For those of you who haven’t had the pleasure of meeting our dear friend Artur Podniesinski, well – we sincerely hope you do someday. He’s a one-of-a-kind, unforgettable character who has been both a huge inspiration and a great help as we’ve transitioned into the wine industry. Starting out by working at his parents’ wine shop in Long Island, Art has since launched his own line of incredible wines called “The Intern.” And when we began this crazy adventure, he was one of only a handful of “wine insiders” that we knew. More than just sharing ideas and providing advice, Art actually put us in touch with Summer and Fabrizio of Iuli Winery where we’re currently working, so THANK YOU ART!

And what an experience it’s shaping up to be! With the relatively small production, we’re really able to participate in every stage of the winemaking process. In just two short weeks, we’ve helped with the actual harvest, crushing/de-stemming, and have even bottled some previous vintages. On top of getting all this production experience, we’ve also had the opportunity to taste a number of extraordinary wines from Summer and Fabrizio’s personal cellar. Cheers to you Art, we wouldn’t be here without you!

Hittin’ the road!

It’s been about two months since our last post. During our time away we caught up with friends and family, attended a wedding in Canada, went to Washington for our anniversary to do some wine tasting, I got a new camera, we climbed two 14er’s in Colorado, traveled to Copenhagen to visit really good friends, visited post-apocolympic London, and hung out with another set of good friends in Ireland’s countryside. Now we are in Italy for the harvest in Piedmont and really excited to be back in action. We have a soft spot for Italy as we spent our honeymoon here and, let’s be honest, what’s not to like? The people are friendly, the food is out of this world and the wine is divine. Not to mention the beautiful countryside and rich history.

We are working at a small organic winery called Iuli in Montaldo di Cerrina, Italy. I am in love with this winery already and we’ve only been here for 5 days. When Matt and I open a winery, Iuli is what I want to model it after. The winemaker Fabrizio Iuli and his fiancé Summer Wolff, founder of Indie Wineries, are so passionate about what they are doing. They are supporting the small farmer and farming organically not because it’s en vogue, but because it’s what they truly believe in.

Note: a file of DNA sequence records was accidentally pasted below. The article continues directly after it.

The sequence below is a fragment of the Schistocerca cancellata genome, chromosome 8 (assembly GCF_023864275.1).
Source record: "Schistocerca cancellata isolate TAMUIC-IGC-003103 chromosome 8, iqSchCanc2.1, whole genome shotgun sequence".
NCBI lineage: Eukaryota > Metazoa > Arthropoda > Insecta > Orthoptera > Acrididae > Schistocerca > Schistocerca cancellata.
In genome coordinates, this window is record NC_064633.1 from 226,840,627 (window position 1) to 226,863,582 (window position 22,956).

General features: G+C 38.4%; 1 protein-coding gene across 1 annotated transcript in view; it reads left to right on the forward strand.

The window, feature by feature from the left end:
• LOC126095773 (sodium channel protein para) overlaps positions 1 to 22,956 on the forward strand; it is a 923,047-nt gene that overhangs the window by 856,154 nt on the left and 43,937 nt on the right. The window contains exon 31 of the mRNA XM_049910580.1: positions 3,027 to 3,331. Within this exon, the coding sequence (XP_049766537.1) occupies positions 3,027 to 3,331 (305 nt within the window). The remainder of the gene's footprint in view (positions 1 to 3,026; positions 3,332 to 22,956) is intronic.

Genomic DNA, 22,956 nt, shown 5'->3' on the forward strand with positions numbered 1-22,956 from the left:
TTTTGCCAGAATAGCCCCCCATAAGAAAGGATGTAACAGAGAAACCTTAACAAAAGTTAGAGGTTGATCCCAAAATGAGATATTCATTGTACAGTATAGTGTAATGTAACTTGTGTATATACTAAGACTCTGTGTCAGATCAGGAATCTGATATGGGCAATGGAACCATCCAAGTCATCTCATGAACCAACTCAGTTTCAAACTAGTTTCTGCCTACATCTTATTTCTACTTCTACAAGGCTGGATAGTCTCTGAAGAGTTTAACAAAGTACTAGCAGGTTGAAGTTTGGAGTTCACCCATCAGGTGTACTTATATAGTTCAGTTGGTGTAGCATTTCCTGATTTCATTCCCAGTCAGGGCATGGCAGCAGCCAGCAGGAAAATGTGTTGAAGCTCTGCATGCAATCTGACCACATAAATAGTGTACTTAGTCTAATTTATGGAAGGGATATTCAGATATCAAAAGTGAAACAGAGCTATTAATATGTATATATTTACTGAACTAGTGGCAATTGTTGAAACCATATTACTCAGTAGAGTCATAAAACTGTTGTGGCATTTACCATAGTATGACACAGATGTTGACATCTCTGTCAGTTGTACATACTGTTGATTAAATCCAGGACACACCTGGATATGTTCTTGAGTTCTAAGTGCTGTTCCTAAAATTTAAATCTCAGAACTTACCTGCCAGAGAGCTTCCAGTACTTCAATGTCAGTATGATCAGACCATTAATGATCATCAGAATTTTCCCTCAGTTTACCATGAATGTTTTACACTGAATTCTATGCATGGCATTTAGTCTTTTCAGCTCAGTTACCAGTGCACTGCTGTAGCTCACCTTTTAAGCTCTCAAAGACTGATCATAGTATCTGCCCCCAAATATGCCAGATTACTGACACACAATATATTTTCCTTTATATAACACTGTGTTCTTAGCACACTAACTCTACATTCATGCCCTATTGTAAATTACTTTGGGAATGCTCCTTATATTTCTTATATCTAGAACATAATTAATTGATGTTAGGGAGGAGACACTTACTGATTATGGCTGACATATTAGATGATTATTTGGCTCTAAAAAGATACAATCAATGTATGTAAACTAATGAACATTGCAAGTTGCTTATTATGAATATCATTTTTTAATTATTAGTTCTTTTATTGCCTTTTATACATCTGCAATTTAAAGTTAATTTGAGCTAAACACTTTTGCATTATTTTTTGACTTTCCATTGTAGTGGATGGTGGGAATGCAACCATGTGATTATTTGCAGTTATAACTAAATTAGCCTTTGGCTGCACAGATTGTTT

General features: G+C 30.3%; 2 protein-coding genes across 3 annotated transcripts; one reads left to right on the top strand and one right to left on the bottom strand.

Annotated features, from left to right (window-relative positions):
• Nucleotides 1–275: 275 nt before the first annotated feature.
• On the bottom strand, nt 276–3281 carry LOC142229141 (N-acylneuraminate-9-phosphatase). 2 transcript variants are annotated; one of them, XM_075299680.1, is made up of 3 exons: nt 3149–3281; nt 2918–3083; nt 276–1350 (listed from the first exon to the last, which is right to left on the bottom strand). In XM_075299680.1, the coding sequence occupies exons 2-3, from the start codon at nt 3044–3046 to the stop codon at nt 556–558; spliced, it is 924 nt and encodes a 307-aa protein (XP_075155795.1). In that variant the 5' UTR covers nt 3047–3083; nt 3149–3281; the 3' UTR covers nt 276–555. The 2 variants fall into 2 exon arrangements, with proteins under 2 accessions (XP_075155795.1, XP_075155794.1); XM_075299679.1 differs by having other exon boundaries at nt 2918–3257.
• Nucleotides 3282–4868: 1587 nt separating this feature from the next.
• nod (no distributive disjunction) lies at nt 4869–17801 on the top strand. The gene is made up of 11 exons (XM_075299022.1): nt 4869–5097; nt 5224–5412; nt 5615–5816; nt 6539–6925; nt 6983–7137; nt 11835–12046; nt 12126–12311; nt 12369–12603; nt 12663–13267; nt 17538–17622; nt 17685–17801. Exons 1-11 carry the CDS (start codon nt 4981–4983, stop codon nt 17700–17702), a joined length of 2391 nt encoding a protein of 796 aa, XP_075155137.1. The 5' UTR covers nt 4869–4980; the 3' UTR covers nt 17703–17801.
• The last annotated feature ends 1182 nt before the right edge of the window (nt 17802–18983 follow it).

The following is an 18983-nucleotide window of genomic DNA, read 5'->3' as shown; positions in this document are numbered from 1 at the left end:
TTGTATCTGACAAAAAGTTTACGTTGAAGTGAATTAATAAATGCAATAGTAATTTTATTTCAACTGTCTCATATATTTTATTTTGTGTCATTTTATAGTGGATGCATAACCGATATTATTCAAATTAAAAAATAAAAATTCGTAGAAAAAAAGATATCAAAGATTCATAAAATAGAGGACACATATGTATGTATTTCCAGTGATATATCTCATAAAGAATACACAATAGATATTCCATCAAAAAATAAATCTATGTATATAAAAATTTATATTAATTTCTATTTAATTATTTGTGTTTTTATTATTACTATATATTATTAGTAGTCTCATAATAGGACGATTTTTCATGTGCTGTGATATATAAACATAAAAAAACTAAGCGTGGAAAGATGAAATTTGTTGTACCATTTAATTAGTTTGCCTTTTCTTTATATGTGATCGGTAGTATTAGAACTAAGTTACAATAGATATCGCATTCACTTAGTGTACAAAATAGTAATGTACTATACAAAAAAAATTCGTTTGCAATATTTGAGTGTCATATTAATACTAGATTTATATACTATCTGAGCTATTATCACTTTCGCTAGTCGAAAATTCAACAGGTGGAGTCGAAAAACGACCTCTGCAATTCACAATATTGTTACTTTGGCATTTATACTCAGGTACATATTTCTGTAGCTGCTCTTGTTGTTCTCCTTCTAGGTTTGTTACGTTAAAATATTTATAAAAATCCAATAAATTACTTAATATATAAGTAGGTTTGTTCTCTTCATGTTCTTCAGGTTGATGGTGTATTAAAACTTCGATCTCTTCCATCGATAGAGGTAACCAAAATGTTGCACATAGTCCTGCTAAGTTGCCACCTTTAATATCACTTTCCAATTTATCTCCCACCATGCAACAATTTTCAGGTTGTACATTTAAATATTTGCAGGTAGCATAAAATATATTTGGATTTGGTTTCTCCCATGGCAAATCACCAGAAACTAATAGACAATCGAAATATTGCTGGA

Working at this winery will be a much different experience than our time spent in Chile at Lapostolle. Because it’s a smaller scale production, we will have the opportunity to be involved with everything from picking the grapes, to cellar work, to bottling wine from past vintages. Here Fabrizio doesn’t use a laboratory to test when the wine has completed a specific stage of fermentation, he judges based on the taste. We will also be working directly with the winemaker, which is fortunate for us at this stage of our “wine education”.

If you are looking to try a new wine, check out Indie Wineries. Summer and her crew have a great philosophy and support unique, small production wine makers in the States and Europe. You are sure to get a bottle that someone poured their heart into, although I will say that they sell out quickly based on high quality and smaller quantity. Iuli is on the Indie Wineries list and we found it in Colorado at a great price. Look on the list of National Distributors on the Indie Wineries web page to see if your state carries these wines. Then call up your local wine shop and ask if they carry the distributor’s wines from your state (for example, in Colorado Indie Wines are distributed by Natural Wine Company) and if they don’t, ask them why not?

We are only going to be here for about 3 weeks before we head to Bordeaux for a harvest at a different winery. Even though our time here is short I have a feeling we will be leaving with a wealth of knowledge. We feel very fortunate to be doing what we love and to be learning by doing.

In future posts we will try to introduce you to some other winemakers in this region, tell you about our connection to Iuli and Indie Wineries and touch on organic farming. I’m also going to try to throw in a short tutorial with tips on packing light. I can’t say we’ve mastered this concept, but we’ve come a long way since our last trip. Salute!!